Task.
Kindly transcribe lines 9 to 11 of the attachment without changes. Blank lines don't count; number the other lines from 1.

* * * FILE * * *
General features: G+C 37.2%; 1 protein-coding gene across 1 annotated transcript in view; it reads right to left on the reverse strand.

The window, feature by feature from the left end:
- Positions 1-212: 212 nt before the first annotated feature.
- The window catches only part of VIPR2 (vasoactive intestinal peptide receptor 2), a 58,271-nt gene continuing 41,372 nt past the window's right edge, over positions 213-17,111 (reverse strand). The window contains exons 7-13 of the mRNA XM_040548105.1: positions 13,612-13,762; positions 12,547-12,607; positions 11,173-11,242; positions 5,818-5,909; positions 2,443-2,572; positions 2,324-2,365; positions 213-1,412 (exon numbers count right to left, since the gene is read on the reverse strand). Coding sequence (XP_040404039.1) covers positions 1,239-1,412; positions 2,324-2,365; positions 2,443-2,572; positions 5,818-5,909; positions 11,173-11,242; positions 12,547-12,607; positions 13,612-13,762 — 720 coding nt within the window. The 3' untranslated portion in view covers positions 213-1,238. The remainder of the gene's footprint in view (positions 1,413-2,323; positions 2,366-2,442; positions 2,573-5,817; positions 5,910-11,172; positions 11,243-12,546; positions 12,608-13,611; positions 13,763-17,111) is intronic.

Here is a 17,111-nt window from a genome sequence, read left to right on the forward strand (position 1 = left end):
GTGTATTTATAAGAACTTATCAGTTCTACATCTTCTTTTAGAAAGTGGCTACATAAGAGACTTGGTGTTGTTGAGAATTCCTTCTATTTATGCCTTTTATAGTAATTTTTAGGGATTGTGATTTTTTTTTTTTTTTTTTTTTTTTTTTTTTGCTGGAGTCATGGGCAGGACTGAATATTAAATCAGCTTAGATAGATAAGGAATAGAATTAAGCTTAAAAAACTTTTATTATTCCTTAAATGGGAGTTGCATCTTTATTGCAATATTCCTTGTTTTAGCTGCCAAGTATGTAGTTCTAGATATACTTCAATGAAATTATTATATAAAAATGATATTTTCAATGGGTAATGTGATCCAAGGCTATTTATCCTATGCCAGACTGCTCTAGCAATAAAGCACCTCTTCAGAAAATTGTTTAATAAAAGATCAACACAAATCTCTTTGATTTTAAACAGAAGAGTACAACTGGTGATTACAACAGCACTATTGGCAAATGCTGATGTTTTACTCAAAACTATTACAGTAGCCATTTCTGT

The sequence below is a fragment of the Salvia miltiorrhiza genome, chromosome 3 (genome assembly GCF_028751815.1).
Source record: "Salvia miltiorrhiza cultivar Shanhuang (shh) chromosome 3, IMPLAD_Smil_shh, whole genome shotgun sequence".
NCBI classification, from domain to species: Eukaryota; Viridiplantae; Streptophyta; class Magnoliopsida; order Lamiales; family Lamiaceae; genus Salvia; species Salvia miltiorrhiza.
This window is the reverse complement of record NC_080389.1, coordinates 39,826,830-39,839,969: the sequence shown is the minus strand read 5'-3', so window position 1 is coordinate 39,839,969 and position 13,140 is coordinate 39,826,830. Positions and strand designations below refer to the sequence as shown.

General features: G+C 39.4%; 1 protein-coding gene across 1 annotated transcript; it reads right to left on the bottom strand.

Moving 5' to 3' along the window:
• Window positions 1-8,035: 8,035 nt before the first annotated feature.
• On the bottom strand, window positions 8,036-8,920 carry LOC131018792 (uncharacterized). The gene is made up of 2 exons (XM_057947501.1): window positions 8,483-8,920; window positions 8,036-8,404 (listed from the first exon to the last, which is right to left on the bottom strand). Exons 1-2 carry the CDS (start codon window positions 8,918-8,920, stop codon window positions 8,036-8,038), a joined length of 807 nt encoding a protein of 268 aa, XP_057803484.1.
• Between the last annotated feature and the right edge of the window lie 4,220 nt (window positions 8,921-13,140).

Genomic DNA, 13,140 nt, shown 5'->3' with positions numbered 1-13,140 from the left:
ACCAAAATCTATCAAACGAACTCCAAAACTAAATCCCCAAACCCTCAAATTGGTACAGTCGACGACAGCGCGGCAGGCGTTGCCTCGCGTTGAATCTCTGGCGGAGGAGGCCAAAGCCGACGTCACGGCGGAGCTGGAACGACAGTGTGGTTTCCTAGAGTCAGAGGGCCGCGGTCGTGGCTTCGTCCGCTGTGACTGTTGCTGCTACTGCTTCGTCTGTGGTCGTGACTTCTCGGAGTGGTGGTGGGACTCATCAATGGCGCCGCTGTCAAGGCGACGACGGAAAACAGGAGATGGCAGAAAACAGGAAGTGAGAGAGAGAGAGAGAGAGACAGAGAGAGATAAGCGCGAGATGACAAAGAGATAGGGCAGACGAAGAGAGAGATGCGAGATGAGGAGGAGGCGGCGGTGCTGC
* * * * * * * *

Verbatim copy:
NCBI classification, from domain to species: Eukaryota; Viridiplantae; Streptophyta; class Magnoliopsida; order Lamiales; family Lamiaceae; genus Salvia; species Salvia miltiorrhiza.
This window is the reverse complement of record NC_080389.1, coordinates 39,826,830-39,839,969: the sequence shown is the minus strand read 5'-3', so window position 1 is coordinate 39,839,969 and position 13,140 is coordinate 39,826,830. Positions and strand designations below refer to the sequence as shown.

General features: G+C 39.4%; 1 protein-coding gene across 1 annotated transcript; it reads right to left on the bottom strand.